Tags: abuse, abusing, animals, arrest, chad bailey, controlled substance, cuts, dog, dogs, drugs, elizabethtown, elizabethtown animal hospital, golden retriever, hardin county, heather pereira, injuries, kentucky, lacerations, medication, owner, pain killers, painkiller, painkillers, pets, police, taking, torture, tramadol, vet, veterinarian, veterinary
Two University of Washington scientists think it might be possible to slow the aging process in canines and are launching a pilot study with 30 dogs to see if the drug rapamycin significantly extends their lifespans.
The researchers, using $200,000 in seed money from the University of Washington, plan to use pets, not laboratory animals, for the initial study, and recruit volunteer dogs — or at least dogs whose owners volunteer them — for larger scale studies in the future.
Daniel Promislow, an evolutionary geneticist, and Matthew Kaeberlein, a molecular biologist, say the study is aimed at determining whether rapamycin could lead to longer lives for dogs — as studies have shown is the case when it’s used on yeast, fruit flies, worms and mice.
“We’re not talking about doubling the healthy life spans of pets,” said Kaeberlein. “But at a minimum I would predict that you would get a 10 to 15 percent increase in average life span, and I think bigger effects are possible.”
In the pilot study, 30 large, middle-aged dogs will be involved — half receiving low doses of rapamycin, half receiving placebos.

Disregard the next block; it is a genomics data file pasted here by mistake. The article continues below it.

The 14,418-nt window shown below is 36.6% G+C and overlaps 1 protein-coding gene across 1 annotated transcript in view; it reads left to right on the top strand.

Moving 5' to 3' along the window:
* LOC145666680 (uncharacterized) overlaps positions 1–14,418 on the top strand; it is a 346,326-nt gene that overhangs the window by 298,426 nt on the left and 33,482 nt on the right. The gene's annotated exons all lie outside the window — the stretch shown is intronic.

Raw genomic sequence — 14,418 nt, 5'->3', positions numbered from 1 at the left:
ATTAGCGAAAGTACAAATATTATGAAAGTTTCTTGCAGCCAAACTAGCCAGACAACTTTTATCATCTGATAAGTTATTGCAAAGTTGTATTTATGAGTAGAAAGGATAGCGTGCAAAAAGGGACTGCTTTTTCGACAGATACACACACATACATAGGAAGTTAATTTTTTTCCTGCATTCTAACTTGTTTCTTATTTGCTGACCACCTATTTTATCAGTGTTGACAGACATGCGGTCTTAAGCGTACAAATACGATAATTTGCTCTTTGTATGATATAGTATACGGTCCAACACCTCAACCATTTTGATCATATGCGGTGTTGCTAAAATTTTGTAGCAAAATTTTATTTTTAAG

The researchers say that subsequent studies will seek to enroll pet dogs from across the country.
Kaeberlein and Promislow hosted a meeting in Seattle last week where experts from across the country discussed the drug rapamycin and its possible effects on the health and longevity of dogs, the Seattle Times reported.
Currently used along with other medications to prevent rejection in organ-transplant patients, rapamycin has been called a promising anti-aging drug — though there have been no studies involving humans.
But almost 50 laboratory studies have shown that the compound can delay the onset of some diseases and degenerative processes and restore vigor to elderly animals, extending life spans by 9 to 40 percent.
Rapamycin functions, in part, by inactivating a protein that promotes cell growth. As a result, cells grow more slowly, which retards the spread of cancer.
Promislow, who has two elderly dogs of his own, noted that even if the drug doesn’t increase the life span of dogs, it could serve to keep them healthy longer. “We’re trying to understand why some dogs age better than others, and help all dogs age in a better way,” he said.
The drug has been shown to have serious side effects, including poor wound healing and an increased risk of diabetes, when used at the high doses required for organ transplant patients.
But the low doses used in anti-aging research with mice and other lab animals cause few side effects.
There have been no large-scale human trials. Studying how the drug affects dogs — who suffer many of the same old-age ailments as their masters — makes it possible to explore the possible benefits of rapamycin both more quickly and at a lesser cost.
If it does turn out to be a sort of fountain of youth — for dogs, humans, or both — the potential profits would be enormous.
“I think it’s worth a go, not just from what it can teach us about humans, but for the sake of the animals themselves,” said University of Alabama Biology Department Chairman Steven Austad, an expert in aging research who is not involved in the project. “It may not work in dogs, but if it did, boy, it’s going to be huge.”
According to the Seattle Times article, drug companies aren’t very interested in rapamycin because it’s no longer under patent.
But the researchers are hoping dog lovers, dog-food companies and some foundations might be willing to contribute to further research.
They’ve set up a website, dogagingproject.com,where people can donate and sign their dogs up to take part in the research.